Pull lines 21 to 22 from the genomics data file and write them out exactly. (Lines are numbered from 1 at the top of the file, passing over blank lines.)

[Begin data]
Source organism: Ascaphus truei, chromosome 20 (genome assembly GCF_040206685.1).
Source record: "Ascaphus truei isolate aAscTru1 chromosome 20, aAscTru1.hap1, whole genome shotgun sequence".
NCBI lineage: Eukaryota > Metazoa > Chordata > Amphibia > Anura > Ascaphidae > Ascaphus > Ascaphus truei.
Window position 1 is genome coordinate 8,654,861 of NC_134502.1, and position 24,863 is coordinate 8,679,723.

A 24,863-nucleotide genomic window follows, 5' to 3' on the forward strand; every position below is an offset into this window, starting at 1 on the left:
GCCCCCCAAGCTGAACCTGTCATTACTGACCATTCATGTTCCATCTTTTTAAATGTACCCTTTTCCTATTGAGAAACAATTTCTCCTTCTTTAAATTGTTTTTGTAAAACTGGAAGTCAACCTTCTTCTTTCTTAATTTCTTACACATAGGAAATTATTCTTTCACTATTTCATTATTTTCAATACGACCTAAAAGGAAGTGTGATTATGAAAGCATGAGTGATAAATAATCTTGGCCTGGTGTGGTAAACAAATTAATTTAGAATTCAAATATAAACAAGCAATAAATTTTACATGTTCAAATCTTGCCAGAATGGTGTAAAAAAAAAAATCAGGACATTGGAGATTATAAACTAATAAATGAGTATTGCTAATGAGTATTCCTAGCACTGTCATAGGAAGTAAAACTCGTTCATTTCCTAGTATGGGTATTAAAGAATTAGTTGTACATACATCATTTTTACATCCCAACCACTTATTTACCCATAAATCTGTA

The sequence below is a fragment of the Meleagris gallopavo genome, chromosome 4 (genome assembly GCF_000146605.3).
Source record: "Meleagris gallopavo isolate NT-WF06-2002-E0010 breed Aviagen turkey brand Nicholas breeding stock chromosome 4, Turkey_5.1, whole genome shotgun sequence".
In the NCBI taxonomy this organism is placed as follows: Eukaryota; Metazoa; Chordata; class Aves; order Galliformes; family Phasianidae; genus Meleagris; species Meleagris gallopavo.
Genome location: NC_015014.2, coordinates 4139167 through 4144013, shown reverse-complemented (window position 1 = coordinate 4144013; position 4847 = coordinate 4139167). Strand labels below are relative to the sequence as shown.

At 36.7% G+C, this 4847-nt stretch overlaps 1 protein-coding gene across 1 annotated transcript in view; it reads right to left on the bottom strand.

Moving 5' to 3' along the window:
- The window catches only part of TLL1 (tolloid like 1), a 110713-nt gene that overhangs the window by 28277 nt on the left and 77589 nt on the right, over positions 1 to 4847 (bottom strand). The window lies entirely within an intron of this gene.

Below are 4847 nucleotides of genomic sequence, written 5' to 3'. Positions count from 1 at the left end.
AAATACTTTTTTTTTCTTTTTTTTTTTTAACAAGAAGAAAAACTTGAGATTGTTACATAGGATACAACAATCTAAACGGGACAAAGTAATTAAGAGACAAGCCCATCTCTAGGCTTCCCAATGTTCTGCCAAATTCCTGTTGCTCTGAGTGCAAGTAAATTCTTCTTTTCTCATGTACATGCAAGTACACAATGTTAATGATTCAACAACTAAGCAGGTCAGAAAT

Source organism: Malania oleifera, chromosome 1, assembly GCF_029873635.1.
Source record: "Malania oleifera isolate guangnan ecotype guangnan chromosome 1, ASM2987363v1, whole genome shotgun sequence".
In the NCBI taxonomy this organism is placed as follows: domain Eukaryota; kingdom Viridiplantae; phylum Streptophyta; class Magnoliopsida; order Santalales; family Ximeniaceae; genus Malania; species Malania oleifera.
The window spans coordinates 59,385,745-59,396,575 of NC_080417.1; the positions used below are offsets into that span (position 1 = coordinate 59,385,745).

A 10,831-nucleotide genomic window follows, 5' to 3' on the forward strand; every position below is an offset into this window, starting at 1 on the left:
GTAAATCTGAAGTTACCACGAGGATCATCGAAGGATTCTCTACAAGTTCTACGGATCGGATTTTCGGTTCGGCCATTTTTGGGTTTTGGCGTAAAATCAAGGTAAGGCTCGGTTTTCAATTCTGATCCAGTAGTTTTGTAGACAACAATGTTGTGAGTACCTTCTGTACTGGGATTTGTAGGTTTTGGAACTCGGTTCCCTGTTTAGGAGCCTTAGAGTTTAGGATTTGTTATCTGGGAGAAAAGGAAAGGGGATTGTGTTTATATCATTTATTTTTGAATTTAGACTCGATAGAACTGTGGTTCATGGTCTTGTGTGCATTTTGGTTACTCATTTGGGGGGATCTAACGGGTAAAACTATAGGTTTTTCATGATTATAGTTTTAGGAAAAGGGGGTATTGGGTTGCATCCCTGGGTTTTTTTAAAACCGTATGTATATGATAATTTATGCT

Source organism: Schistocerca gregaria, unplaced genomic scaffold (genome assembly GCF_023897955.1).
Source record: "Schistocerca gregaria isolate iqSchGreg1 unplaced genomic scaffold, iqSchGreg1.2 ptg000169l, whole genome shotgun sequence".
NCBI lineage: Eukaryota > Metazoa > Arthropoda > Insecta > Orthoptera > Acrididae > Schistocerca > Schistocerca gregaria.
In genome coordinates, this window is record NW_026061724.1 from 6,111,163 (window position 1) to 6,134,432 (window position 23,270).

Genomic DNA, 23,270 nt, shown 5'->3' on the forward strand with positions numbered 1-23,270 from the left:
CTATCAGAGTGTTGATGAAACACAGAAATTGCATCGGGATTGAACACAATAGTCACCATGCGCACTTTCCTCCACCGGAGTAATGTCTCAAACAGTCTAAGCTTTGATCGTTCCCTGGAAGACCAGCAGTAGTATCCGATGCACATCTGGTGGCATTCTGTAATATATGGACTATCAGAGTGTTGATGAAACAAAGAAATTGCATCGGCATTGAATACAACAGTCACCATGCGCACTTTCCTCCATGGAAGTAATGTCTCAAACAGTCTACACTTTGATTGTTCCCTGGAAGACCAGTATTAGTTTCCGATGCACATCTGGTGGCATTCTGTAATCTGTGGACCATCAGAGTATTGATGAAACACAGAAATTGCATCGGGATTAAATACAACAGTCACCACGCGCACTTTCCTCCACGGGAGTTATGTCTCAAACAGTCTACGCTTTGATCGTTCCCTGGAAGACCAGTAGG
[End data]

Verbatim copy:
GTAAATCTGAAGTTACCACGAGGATCATCGAAGGATTCTCTACAAGTTCTACGGATCGGATTTTCGGTTCGGCCATTTTTGGGTTTTGGCGTAAAATCAAGGTAAGGCTCGGTTTTCAATTCTGATCCAGTAGTTTTGTAGACAACAATGTTGTGAGTACCTTCTGTACTGGGATTTGTAGGTTTTGGAACTCGGTTCCCTGTTTAGGAGCCTTAGAGTTTAGGATTTGTTATCTGGGAGAAAAGGAAAGGGGATTGTGTTTATATCATTTATTTTTGAATTTAGACTCGATAGAACTGTGGTTCATGGTCTTGTGTGCATTTTGGTTACTCATTTGGGGGGATCTAACGGGTAAAACTATAGGTTTTTCATGATTATAGTTTTAGGAAAAGGGGGTATTGGGTTGCATCCCTGGGTTTTTTTAAAACCGTATGTATATGATAATTTATGCT

Source organism: Schistocerca gregaria, unplaced genomic scaffold (genome assembly GCF_023897955.1).